Little known fact, especially to those who didn’t know me as a kid: I lived for four years in the Cariboo city (town?) of Williams Lake, BC when my stepdad accepted a transfer and a promotion to be a probation officer.
Williams Lake is near the centre of the province, which is basically nowhere-land since almost all of the province’s population is within a few hundred miles of the US / Canada border. The city would have you believe it is a great place to “hang up your hat” and is apparently “picturesque and progressive”. Check out these tourism videos from their website. It looks pretty nice nowadays, and last year when we skirted through town on our way to Smithers as a part of our epic camping trip, it looked vastly improved.
The Williams Lake I lived in was none of that, however. It was rough and tumble, had massive social problems, many cultural rifts with the First Nations people of the area, featured beehive burners all through town, always felt dirty and had awful water, and was hardly a desirable location.
But there was good in that town. I had a great school (which burned down in 2007 – a picture set of the damage is here), and I learned how to cross country ski. I played soccer for the first time, a sport that stayed with me into adulthood, and enjoyed hiking and camping with the Girl Guides. I was glad to move back “home” when my stepdad accepted another transfer back to the coast, but Williams Lake wasn’t a bad place to live from 8-12 years old.
One of my most clear memories of the town was a place called the Cariboo Book Bin (which apparently last December was sold and has re-opened as a Christian Used Book Store). As an avid reader, our family budget didn’t allow for me to buy brand new books as quickly as I sped through them, and so almost every weekend, my mom would take me to the Book Bin.
At the Book Bin, I would trade in books for credit toward other used books. Pretty much every week I would return with another bagful of my beloved Archie comics, eager to pore through crowded shelves and find Double Digests, Betty and Veronicas, and whatever other treasures I could find, like the Eric Wilson Mysteries series, Nancy Drew books, Donna Parker books, Black Stallion books, Sweet Valley High books, and others I am sure I’ve forgotten.
Through the Book Bin I learned about depreciation – Archie comics I bought for a dollar were only worth 75 cents when I brought them back, and even less if I wasn’t careful with them. I learned about supply and demand when I was told my copy of the comic I was hoping to trade was one they already had 10 copies of, and so was therefore less valuable. I used basic math – computing in my head what my bag might be worth as we walked toward the door. And I learned how to budget to a degree – knowing that my credit was worth four Jugheads and a Double Digest made me more selective with my weekly haul to satisfy my vociferous appetite for reading.
This week, here at Chez Arbo, our Scholastic book order came in and Kale sat down and read for an hour solid. He’s only recently started referring to himself as a reader and it makes me proud and so happy for him that this world has been opened, and that he controls the words he consumes. He has some favourites right now: Mo Willems‘ Elephant and Piggie and Pigeon series, the Scaredy Squirrel set of books by Melanie Watt, the Mr. Men series (which are kind of horrible now that I read them as an adult) but he loves all books and wants to read everything – books, signs, maps, the TV, words on screens, my emails – man, he LOVES reading. He begged me to sign him up for Summer Reading Club at the public library and is already off to a flying start putting in his time every day with joy and excitement.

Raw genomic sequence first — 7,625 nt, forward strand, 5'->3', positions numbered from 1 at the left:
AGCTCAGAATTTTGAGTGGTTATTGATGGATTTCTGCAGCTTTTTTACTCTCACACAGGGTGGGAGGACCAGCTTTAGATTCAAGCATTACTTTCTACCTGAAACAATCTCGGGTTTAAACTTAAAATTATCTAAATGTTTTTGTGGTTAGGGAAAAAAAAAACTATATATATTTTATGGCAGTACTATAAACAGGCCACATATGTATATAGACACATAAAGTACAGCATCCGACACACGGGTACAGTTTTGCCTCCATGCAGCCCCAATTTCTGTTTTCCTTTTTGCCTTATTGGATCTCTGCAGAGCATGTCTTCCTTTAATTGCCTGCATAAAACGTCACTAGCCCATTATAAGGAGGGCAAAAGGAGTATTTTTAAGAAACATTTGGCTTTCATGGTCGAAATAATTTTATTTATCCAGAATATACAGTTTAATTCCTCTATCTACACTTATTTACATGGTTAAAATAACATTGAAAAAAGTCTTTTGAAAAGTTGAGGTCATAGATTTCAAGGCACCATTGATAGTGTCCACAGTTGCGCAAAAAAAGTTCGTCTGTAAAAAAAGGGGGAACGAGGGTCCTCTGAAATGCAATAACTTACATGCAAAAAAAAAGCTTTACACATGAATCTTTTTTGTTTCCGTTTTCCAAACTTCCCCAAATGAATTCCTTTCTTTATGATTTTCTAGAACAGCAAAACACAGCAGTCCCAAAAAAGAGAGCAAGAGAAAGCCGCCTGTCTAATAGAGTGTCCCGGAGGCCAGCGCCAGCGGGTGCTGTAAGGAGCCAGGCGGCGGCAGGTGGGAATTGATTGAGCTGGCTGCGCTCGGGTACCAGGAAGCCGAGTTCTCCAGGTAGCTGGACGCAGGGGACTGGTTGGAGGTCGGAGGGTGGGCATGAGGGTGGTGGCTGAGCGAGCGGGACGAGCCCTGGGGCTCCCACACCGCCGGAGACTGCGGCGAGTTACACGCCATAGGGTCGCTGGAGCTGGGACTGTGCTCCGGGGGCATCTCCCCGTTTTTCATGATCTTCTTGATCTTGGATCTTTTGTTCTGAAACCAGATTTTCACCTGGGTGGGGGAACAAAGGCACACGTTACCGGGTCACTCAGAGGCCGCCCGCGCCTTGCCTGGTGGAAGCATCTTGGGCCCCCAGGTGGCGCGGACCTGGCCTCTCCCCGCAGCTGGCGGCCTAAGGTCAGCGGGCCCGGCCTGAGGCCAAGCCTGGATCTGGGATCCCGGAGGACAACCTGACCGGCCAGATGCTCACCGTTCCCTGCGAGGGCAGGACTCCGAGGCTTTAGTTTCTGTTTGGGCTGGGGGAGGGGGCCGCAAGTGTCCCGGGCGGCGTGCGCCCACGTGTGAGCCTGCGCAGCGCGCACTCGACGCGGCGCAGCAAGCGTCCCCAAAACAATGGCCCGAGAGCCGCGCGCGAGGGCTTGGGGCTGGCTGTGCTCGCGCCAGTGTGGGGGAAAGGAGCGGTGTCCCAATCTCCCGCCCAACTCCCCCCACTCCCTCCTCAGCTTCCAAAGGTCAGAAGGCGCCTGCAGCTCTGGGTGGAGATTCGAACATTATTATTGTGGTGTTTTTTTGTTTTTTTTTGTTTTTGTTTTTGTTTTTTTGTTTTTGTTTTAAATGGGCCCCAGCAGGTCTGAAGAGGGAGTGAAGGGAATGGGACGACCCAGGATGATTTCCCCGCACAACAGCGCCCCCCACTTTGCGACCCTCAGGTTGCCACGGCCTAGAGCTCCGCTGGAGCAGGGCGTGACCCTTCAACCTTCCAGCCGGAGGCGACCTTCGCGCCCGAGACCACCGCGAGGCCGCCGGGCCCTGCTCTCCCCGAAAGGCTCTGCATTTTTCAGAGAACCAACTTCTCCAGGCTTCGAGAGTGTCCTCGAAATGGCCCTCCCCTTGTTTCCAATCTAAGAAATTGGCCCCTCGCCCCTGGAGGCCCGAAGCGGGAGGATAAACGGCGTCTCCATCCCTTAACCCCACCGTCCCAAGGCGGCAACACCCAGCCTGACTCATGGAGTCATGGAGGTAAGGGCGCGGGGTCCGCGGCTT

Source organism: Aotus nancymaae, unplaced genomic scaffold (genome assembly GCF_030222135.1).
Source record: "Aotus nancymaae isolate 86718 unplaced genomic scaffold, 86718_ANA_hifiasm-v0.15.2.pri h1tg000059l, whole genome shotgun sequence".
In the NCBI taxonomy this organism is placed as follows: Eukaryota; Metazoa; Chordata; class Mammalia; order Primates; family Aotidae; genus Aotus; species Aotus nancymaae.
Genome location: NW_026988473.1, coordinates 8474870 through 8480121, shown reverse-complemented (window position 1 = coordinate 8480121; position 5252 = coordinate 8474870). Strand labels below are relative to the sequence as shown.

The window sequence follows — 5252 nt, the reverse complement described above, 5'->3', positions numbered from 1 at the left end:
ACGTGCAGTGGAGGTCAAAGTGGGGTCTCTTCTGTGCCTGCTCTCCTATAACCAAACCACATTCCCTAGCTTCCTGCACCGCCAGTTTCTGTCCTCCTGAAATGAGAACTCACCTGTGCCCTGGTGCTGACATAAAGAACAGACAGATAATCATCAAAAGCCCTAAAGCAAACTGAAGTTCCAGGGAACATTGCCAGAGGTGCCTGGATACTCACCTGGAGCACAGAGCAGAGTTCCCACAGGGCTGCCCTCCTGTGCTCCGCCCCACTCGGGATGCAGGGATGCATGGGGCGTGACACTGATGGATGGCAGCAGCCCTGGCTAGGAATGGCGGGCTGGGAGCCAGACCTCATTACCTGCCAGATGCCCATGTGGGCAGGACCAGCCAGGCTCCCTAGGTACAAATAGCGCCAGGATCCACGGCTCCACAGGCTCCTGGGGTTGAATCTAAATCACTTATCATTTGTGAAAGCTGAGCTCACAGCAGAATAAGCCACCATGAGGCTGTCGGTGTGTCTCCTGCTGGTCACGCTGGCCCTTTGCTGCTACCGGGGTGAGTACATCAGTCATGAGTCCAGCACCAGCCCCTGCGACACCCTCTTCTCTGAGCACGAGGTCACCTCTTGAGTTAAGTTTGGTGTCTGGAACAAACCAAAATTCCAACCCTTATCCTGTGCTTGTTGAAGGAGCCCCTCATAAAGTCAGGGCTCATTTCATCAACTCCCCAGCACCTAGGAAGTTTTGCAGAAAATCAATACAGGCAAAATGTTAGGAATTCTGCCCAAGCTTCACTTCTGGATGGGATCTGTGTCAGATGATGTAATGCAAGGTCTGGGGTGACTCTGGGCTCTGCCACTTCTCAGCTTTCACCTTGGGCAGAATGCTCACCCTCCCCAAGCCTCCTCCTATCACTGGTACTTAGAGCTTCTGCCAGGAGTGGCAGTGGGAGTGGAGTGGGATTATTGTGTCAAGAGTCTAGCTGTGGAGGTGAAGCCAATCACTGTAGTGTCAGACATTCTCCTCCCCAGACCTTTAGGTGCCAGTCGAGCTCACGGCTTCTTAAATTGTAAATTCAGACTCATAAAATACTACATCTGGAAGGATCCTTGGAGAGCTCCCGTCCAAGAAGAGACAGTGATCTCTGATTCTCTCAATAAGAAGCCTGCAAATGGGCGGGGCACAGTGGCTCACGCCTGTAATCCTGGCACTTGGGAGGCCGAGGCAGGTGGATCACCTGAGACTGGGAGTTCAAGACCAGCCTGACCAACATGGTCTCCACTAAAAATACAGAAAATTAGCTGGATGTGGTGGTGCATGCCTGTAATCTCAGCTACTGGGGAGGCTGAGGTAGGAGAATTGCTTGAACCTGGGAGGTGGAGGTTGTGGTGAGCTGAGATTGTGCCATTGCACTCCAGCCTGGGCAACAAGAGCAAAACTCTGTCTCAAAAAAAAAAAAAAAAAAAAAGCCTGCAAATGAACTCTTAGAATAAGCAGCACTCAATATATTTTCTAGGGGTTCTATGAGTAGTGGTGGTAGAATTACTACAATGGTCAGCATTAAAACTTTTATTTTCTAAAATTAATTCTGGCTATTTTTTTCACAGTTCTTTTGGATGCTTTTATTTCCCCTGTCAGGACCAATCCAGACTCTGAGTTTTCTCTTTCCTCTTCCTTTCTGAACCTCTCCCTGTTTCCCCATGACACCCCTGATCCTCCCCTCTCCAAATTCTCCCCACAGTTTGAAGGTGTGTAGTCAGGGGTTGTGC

I am so excited that his world has opened up this way. More than potty training or learning to hit a ball with a bat, this one is a huge, huge milestone and one that I’m so incredibly happy for him to have reached – this is life changing. Okay, potty training is big too – ha ha – but this is one he chose to work toward and one he takes pride in on his own and one he deserves all the credit for reaching.
- I tried to dig up a picture of me as an early reader. I know they exist but I have none digitally and couldn’t find any immediately in my albums to scan. Trust me, I was a serious book nerd. There are some very funny snaps of me with giant glasses, huge front teeth, a terrible bowl cut, and my nose shoved in a book.
- There were two reasons I felt good about being a book nerd in a world of kids teasing one another. One: my family was very supportive of me reading as much as I could. I was always given the option to go to the library and get new books, and my parents took an active role in asking me about what I was reading. And two, Reading Rainbow really reinforced and complemented what my parents would tell me. Have you seen that Reading Rainbow has a Kickstarter campaign on right now to bring it to the classroom for free for 7500 schools? I backed it, and hope you’ll consider doing it too. Check it out.